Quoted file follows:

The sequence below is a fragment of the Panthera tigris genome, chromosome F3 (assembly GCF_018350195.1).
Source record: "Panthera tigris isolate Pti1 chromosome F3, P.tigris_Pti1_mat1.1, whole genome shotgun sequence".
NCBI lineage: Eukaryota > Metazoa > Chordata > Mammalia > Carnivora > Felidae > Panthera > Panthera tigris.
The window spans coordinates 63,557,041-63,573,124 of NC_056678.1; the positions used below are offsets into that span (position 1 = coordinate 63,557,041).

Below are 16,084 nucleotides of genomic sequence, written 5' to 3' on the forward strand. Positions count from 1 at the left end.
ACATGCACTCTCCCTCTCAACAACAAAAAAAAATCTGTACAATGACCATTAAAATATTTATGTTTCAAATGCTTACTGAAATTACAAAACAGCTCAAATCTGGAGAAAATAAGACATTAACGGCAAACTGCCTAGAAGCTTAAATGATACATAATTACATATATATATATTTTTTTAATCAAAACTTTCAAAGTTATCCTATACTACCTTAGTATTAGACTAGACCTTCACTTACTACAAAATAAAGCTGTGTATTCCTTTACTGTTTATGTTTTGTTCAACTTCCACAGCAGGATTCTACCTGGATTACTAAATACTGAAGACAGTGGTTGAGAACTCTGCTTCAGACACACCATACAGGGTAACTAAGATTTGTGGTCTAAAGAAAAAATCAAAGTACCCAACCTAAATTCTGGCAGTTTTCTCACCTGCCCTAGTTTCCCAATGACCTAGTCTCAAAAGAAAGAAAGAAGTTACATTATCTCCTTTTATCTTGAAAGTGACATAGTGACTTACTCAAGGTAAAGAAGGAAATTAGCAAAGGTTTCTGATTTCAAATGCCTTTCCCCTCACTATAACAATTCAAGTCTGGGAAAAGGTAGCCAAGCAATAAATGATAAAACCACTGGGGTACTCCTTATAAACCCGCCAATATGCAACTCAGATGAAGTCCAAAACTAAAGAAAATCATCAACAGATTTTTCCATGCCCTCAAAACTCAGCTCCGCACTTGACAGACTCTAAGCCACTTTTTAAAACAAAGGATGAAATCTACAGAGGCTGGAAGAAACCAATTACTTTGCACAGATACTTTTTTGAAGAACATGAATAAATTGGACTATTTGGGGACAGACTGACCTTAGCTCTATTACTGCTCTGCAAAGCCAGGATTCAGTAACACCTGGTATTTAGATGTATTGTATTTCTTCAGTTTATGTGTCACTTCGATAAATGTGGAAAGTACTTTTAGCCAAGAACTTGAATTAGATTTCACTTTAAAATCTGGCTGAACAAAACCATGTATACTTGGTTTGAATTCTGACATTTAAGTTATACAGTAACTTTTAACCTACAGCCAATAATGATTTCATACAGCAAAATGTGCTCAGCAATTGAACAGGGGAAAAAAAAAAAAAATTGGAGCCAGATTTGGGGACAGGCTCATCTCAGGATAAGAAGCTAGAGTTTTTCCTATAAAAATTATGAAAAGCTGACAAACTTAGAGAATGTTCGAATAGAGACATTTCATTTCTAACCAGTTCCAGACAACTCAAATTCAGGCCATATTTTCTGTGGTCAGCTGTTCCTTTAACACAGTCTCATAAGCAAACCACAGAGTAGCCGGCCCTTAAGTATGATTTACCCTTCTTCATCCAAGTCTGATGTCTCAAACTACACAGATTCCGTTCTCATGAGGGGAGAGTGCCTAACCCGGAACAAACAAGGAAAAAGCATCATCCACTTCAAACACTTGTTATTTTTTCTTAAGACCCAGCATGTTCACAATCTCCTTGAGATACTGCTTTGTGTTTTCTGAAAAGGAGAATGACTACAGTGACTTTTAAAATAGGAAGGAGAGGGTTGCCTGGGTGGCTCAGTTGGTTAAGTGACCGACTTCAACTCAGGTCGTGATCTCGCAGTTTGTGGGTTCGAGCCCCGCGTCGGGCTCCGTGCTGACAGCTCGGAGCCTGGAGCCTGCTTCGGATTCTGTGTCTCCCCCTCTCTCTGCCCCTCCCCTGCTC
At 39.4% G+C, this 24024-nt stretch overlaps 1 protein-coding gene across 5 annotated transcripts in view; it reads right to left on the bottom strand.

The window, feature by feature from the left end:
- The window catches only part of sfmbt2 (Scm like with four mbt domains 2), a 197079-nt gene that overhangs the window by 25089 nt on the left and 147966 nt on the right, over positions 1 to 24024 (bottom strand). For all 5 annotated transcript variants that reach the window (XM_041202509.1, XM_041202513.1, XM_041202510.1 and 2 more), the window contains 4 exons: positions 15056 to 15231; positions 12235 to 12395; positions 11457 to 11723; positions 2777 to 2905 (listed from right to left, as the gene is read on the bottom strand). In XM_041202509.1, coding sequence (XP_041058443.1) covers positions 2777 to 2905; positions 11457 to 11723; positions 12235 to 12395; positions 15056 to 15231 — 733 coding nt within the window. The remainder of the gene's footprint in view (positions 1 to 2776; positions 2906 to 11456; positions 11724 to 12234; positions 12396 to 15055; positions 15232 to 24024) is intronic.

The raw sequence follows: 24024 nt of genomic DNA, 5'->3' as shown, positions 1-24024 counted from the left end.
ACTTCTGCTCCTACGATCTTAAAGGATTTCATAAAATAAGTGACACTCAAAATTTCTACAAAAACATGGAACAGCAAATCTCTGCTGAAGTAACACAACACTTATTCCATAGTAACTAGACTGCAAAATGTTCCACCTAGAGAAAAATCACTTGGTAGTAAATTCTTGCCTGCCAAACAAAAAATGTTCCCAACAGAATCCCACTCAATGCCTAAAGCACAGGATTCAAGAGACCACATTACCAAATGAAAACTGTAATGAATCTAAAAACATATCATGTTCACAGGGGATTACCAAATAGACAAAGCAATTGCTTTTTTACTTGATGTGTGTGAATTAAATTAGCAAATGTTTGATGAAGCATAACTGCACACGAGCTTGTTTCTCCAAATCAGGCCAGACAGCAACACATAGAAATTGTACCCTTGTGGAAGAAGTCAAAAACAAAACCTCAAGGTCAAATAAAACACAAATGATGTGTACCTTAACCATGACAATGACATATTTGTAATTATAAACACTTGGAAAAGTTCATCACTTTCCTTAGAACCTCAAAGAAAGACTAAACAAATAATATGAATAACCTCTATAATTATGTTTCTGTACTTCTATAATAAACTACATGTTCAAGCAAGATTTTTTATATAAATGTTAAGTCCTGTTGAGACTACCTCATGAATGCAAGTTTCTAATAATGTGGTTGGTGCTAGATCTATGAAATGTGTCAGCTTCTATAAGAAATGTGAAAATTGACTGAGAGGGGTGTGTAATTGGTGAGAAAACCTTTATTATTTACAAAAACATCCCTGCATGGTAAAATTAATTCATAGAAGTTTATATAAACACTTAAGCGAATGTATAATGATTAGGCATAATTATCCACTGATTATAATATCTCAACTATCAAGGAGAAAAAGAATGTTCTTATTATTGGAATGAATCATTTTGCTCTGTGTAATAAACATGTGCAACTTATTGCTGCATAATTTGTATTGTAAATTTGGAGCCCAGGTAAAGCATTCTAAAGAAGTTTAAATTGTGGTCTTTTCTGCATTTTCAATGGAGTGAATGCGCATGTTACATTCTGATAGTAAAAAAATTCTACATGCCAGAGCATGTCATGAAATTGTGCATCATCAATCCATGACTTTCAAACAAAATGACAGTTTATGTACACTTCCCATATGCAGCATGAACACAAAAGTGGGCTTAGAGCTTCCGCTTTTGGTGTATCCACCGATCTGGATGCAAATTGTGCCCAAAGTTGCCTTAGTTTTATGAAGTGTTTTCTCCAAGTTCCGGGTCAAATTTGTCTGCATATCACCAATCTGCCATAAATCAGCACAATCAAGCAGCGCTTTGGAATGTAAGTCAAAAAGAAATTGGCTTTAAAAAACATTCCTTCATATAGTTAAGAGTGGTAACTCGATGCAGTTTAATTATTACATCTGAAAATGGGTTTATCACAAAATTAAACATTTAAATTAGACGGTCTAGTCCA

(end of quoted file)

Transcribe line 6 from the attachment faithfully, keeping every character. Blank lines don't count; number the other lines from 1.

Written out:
ACATGCACTCTCCCTCTCAACAACAAAAAAAAATCTGTACAATGACCATTAAAATATTTATGTTTCAAATGCTTACTGAAATTACAAAACAGCTCAAATCTGGAGAAAATAAGACATTAACGGCAAACTGCCTAGAAGCTTAAATGATACATAATTACATATATATATATTTTTTTAATCAAAACTTTCAAAGTTATCCTATACTACCTTAGTATTAGACTAGACCTTCACTTACTACAAAATAAAGCTGTGTATTCCTTTACTGTTTATGTTTTGTTCAACTTCCACAGCAGGATTCTACCTGGATTACTAAATACTGAAGACAGTGGTTGAGAACTCTGCTTCAGACACACCATACAGGGTAACTAAGATTTGTGGTCTAAAGAAAAAATCAAAGTACCCAACCTAAATTCTGGCAGTTTTCTCACCTGCCCTAGTTTCCCAATGACCTAGTCTCAAAAGAAAGAAAGAAGTTACATTATCTCCTTTTATCTTGAAAGTGACATAGTGACTTACTCAAGGTAAAGAAGGAAATTAGCAAAGGTTTCTGATTTCAAATGCCTTTCCCCTCACTATAACAATTCAAGTCTGGGAAAAGGTAGCCAAGCAATAAATGATAAAACCACTGGGGTACTCCTTATAAACCCGCCAATATGCAACTCAGATGAAGTCCAAAACTAAAGAAAATCATCAACAGATTTTTCCATGCCCTCAAAACTCAGCTCCGCACTTGACAGACTCTAAGCCACTTTTTAAAACAAAGGATGAAATCTACAGAGGCTGGAAGAAACCAATTACTTTGCACAGATACTTTTTTGAAGAACATGAATAAATTGGACTATTTGGGGACAGACTGACCTTAGCTCTATTACTGCTCTGCAAAGCCAGGATTCAGTAACACCTGGTATTTAGATGTATTGTATTTCTTCAGTTTATGTGTCACTTCGATAAATGTGGAAAGTACTTTTAGCCAAGAACTTGAATTAGATTTCACTTTAAAATCTGGCTGAACAAAACCATGTATACTTGGTTTGAATTCTGACATTTAAGTTATACAGTAACTTTTAACCTACAGCCAATAATGATTTCATACAGCAAAATGTGCTCAGCAATTGAACAGGGGAAAAAAAAAAAAAATTGGAGCCAGATTTGGGGACAGGCTCATCTCAGGATAAGAAGCTAGAGTTTTTCCTATAAAAATTATGAAAAGCTGACAAACTTAGAGAATGTTCGAATAGAGACATTTCATTTCTAACCAGTTCCAGACAACTCAAATTCAGGCCATATTTTCTGTGGTCAGCTGTTCCTTTAACACAGTCTCATAAGCAAACCACAGAGTAGCCGGCCCTTAAGTATGATTTACCCTTCTTCATCCAAGTCTGATGTCTCAAACTACACAGATTCCGTTCTCATGAGGGGAGAGTGCCTAACCCGGAACAAACAAGGAAAAAGCATCATCCACTTCAAACACTTGTTATTTTTTCTTAAGACCCAGCATGTTCACAATCTCCTTGAGATACTGCTTTGTGTTTTCTGAAAAGGAGAATGACTACAGTGACTTTTAAAATAGGAAGGAGAGGGTTGCCTGGGTGGCTCAGTTGGTTAAGTGACCGACTTCAACTCAGGTCGTGATCTCGCAGTTTGTGGGTTCGAGCCCCGCGTCGGGCTCCGTGCTGACAGCTCGGAGCCTGGAGCCTGCTTCGGATTCTGTGTCTCCCCCTCTCTCTGCCCCTCCCCTGCTC